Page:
|THE SHAPE OF WATER (director/writer: Guillermo Del Toro; screenwriters: Vanessa Taylor/from a story by Del Toro; cinematographer: Dan Laustsen; editor: Sidney Wolinsky; music: Alexandre Desplat; cast: Sally Hawkins (Elisa Esposito), Michael Shannon (Strickland), Richard Jenkins (Giles), Octavia Spencer (Zelda Fuller), Doug Jones (Amphibian Man), Michael Stuhlbarg (Robert Hoffstetler), David Hewlett (Fleming), Nick Searcy (General Hoyt), Stewart Arnott (Bernard), Nigel Bennett (Mihalkov), Morgan Kelly (Pie Man), Lauren Lee Smith (Elaine Strickland), Martin Roach (Brewster Fuller); Runtime: 123; MPAA Rating: R; producers: Guillermo Del Toro, J. Miles Dale.; Fox Searchlight; 2017-English with Russian dialogue)|
|"If this story is not enough of a spike for
your imagination, try taking in the visually grandiose
underwater scene between monster and damsel."
Reviewed by Dennis Schwartz
Mexican born filmmaker Guillermo Del Toro ("Crimson Peak"/"Pan's Labyrinth") directs the Cold War postwar monster/romance film with an ability to tell a great fantasy/horror story and magically to elicit from it both menace and comic relief. Del Toro writes it as an illuminating flight of fancy film with writer Vanessa Taylor, who base it on the auteur's own story. It's a unique enveloping fairy-tale monster story that is visually stunning and shows lots of love for the monster and for the tolerant innocents who are suppressed by America's bigotry and intolerance of others. It revisits the tame times in the 1960s of early TV to capture its culture and attitudes, and it does so with a remarkable accuracy and poignancy. Though it falls into the world of absurdity when a romance blossoms between a mute and a freakish creature, noted as kindred souls, the film never loses its credibility or fails to become deeply moving.
The story revolves around a lovelorn mute (who can hear but not speak since when as an orphan child she was abused and her vocal cords were cut) named Elisa Esposito (Sally Hawkins), who works the night shift as a cleaning lady in a secret, high-security government lab in the rainy Baltimore of 1962. Her best friend is her black partner cleaning lady Zelda (Octavia Spencer), who is protective of her. Eliza lives with her lonely, gay, failed artist boyfriend Giles (Richard Jenkins), in an apartment above a theater showing The Story of Ruth. Her life changes drastically when she discovers the lab has in secret just moved in a mysterious, scaly creature from the Amazon (Doug Jones), a S.A. sea god, and has placed him in a water tank. He's considered an asset by the intelligence group in charge, who want to experiment to see if he can teach them how to live longer in space and thereby give them an edge on the rival Soviets. The scientist in charge is the marine biologist Dr. Hoffstetler (Michael Stuhlbarg). He is viewed as a caring person until we learn he has his own reasons for treating the asset nice, while the one in charge of security is the sadist Strickland (Michael Shannon). He takes pleasure in torturing the captive with his stun-gun baton because he views him as an affront to God.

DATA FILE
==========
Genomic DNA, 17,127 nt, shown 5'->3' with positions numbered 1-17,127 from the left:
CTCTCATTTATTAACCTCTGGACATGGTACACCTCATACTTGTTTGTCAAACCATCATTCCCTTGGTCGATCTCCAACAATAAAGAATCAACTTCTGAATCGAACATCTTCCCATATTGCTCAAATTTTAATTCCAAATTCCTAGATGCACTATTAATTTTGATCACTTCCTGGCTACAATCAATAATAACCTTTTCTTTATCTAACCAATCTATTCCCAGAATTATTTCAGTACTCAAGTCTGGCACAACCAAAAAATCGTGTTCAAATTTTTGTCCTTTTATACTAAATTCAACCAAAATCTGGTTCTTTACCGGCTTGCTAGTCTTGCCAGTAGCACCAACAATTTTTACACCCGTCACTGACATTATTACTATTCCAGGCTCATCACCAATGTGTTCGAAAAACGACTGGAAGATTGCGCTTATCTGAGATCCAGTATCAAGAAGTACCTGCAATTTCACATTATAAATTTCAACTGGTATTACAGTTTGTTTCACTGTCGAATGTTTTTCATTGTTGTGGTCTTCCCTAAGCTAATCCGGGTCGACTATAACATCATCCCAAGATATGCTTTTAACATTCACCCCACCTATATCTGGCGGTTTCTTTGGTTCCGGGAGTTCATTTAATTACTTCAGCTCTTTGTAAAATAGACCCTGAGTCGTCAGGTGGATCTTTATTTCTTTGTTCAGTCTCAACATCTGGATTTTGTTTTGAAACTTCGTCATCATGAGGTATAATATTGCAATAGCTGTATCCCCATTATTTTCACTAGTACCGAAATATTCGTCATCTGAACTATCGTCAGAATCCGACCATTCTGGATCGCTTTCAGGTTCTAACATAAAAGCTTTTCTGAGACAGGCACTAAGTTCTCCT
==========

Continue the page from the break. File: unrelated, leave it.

The curious Elisa sneaks into the lab to make contact with the creature and falls in love with him, after feeding him eggs and bonding with him. When seeing how he's mistreated by the piggish Strickland, the cleaning lady concocts a plan, that's carried out with a little help from her friends, to free the creature from the secured lab and to hold him temporarily in the bathtub of her apartment.
If this story is not enough of a spike for your imagination, try taking in the visually grandiose underwater scene between monster and damsel. Though King Kong might have hinted that romance was in the air, this film brings such thoughts to a new dimension.
REVIEWED ON 11/29/2017 GRADE: A-
Dennis Schwartz: "Ozus' World Movie Reviews"
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